Obviously, this requires a hefty financial investment. Even castable units tend to cost $100 or more, and you risk losing the sonar unit if your line snaps on the cast or on the way back in. On-board units can cost hundreds or even thousands.

Don’t worry. We’re not just telling you to buy a bunch of expensive gear.

2: Use a Slip Bobber

If you don’t have a depth finder, you can also attach a slip bobber, put a stopper at a set maximum depth, and tie a weight on the end. For example, if you set the stopper at 20 feet, and the bobber starts floating halfway down the line, you know the bottom is about 10 feet. If the bobber slaps the stopper and disappears, the bottom is beyond your maximum depth setting.

This isn’t precise, but it is a decent way to find the depth when you don’t have the tech on your side. You can then set all your rigs to fish at the depth you’re looking to fish at.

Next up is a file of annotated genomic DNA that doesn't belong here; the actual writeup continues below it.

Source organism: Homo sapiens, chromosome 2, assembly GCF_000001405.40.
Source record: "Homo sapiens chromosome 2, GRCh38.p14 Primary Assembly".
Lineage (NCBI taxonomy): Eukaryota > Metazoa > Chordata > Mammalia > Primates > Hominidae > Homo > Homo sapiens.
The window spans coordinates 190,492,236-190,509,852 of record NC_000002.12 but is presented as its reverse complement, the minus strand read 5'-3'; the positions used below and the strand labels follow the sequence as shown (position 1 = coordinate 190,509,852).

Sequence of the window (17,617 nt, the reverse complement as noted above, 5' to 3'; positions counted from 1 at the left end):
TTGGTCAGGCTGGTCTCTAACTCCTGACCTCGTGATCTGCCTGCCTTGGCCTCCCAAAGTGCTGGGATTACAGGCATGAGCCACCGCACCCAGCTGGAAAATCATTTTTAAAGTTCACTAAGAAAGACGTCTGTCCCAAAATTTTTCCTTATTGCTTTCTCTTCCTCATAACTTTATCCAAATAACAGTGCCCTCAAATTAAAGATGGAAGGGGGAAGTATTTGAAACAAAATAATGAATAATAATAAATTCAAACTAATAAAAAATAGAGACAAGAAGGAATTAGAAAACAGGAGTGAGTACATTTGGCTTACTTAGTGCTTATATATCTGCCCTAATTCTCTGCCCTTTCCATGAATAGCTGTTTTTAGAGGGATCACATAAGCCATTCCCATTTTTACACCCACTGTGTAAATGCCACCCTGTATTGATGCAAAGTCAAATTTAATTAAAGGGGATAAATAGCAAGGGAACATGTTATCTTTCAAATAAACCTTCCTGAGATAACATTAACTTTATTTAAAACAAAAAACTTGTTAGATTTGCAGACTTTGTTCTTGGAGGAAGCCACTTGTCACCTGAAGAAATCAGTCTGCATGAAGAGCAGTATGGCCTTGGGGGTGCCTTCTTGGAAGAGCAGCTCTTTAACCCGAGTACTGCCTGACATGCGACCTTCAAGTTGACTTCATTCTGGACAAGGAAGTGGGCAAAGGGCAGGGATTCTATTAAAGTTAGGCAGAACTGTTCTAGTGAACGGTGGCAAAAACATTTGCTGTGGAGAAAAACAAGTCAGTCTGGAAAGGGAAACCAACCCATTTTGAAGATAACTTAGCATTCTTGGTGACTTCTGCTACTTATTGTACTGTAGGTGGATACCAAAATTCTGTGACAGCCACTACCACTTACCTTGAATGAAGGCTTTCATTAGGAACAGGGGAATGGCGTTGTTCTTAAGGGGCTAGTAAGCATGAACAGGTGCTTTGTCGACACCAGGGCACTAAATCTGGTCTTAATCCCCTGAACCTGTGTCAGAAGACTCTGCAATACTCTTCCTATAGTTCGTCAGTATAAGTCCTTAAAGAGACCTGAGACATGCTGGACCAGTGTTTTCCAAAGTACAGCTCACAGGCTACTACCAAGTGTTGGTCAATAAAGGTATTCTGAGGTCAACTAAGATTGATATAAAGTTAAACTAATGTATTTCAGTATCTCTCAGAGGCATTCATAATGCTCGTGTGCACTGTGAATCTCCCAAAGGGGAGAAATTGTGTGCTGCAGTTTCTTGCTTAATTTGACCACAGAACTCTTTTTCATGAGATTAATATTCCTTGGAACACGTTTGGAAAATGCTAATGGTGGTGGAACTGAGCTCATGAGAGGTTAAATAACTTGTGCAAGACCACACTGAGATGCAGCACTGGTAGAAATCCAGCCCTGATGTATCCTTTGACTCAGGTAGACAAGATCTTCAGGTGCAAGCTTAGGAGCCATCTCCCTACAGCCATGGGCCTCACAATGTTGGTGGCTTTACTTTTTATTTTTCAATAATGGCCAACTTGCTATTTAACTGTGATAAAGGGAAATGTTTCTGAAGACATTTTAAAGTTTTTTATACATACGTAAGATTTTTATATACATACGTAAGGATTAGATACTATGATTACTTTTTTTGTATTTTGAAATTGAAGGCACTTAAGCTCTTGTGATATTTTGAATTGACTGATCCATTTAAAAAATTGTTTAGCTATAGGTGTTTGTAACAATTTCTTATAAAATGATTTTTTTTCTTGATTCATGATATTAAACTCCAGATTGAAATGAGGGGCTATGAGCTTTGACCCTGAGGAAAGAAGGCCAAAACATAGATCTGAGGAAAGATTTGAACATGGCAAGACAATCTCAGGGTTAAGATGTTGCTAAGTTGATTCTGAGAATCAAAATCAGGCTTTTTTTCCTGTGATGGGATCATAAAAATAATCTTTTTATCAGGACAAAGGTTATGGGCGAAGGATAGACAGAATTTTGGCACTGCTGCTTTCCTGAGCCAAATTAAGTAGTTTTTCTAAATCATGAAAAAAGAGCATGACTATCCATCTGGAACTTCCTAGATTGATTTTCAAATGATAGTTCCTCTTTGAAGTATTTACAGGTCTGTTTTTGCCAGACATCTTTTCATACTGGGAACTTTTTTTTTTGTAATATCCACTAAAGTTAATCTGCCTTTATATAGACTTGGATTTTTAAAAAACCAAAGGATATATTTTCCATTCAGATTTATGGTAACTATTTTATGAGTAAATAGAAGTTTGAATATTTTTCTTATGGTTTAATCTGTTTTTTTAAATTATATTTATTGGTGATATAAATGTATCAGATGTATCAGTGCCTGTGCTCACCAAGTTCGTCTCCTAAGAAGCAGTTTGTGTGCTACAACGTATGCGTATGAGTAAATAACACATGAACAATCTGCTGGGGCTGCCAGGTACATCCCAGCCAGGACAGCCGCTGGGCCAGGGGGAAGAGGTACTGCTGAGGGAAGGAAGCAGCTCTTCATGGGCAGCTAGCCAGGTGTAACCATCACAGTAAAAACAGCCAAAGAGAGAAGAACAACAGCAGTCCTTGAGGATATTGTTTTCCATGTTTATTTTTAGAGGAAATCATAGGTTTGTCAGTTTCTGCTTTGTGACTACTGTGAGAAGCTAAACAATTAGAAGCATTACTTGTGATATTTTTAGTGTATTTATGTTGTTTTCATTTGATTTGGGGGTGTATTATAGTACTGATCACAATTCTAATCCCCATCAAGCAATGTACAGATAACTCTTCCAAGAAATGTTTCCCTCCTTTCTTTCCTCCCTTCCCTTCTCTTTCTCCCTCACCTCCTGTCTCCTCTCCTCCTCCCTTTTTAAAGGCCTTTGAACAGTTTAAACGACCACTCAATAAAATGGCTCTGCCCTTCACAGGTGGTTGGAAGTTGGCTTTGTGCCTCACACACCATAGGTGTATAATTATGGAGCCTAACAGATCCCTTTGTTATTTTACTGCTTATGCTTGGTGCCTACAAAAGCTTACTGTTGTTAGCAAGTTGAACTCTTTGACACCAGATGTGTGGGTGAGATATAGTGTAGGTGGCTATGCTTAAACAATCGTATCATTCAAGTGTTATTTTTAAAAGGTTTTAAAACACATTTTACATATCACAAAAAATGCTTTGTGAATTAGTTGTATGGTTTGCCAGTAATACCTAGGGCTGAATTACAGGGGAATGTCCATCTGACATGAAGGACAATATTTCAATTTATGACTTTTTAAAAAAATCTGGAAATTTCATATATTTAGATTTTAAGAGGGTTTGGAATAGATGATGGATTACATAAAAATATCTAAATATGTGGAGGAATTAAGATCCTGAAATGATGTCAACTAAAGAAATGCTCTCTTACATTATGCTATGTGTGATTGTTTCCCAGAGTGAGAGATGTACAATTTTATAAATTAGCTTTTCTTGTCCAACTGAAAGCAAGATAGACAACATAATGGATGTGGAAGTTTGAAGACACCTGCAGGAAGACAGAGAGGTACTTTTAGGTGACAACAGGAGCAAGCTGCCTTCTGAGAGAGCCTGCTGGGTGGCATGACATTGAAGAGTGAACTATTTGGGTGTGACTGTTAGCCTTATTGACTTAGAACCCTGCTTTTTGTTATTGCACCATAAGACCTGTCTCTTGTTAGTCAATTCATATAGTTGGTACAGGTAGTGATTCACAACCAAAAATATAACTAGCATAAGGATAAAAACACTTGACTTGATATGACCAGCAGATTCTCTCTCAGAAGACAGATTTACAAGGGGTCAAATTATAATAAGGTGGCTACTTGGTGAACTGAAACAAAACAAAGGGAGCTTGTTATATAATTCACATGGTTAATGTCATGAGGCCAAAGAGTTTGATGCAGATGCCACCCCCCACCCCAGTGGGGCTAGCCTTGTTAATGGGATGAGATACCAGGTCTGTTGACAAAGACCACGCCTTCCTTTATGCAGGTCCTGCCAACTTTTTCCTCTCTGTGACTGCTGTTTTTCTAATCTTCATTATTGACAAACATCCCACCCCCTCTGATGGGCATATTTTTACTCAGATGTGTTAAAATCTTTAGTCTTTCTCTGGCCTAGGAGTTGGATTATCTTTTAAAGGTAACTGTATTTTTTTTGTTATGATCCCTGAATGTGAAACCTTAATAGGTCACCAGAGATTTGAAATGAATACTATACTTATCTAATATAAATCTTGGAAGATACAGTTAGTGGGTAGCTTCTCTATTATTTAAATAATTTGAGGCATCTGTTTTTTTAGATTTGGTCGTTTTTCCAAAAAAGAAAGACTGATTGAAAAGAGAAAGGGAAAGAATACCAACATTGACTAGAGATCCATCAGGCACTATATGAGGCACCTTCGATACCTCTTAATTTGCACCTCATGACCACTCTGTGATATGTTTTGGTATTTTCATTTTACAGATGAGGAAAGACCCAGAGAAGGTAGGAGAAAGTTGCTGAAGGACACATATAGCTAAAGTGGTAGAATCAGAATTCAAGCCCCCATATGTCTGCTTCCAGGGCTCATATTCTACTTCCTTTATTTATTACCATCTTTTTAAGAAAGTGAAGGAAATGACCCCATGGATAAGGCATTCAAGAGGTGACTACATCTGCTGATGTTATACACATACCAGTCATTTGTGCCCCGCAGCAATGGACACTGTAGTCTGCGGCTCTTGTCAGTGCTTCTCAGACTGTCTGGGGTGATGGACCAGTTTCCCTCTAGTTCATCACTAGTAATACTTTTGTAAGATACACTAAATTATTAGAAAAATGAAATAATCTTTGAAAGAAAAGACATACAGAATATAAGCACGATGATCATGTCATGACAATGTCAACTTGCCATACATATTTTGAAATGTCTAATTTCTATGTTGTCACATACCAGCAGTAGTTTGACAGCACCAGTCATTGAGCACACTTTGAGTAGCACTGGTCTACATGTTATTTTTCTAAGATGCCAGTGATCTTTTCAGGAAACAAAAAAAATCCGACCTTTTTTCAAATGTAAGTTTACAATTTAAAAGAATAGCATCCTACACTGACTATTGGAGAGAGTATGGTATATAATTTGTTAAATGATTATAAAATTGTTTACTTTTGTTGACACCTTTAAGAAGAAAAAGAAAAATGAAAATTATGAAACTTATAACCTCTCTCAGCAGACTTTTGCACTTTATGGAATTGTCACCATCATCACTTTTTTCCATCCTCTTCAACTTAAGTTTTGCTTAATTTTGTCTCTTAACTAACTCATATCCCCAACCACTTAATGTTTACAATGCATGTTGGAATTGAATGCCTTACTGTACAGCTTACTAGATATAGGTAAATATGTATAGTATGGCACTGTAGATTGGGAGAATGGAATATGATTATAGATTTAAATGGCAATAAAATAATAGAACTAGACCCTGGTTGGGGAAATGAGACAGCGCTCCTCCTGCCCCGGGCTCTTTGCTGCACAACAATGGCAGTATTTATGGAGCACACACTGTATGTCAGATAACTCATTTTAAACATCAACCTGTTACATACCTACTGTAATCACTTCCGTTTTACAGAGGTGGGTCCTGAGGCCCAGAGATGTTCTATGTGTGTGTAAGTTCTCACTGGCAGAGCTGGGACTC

3: Use a Bobber or Depth-Rated Lure

There are two main ways you can control your depth if you don’t have the skill developed to do so with your retrieval speed.

First, you can use a bobber. As long as your lure isn’t particularly heavy, a standard bobber can keep it from falling to the bottom. That way, even if you stop your retrieval for a while, the lure just hangs in the water column. The downside is you lose a lot of the sensitivity you would otherwise feel in your line when it comes to getting bites. The bobber stops the momentum of the pull, and it’s hard to see if it’s alerting you to a bite when you’re reeling it in.

Then, you can simply use a lure that is designed to stay at a certain depth. A lot of lipped crankbaits and jerk baits are made this way. As long as you reel appropriately, they’ll dive to their intended depth and stay there until you stop.

 4: Use an App

Finally, you can figure out the best depth to fish for bass, all the weather information you need, and even tips from other fishermen by simply downloading the BassForecast Fishing App. You still want some skills of your own, but BassForecast puts all of this necessary information in the palm of your hand.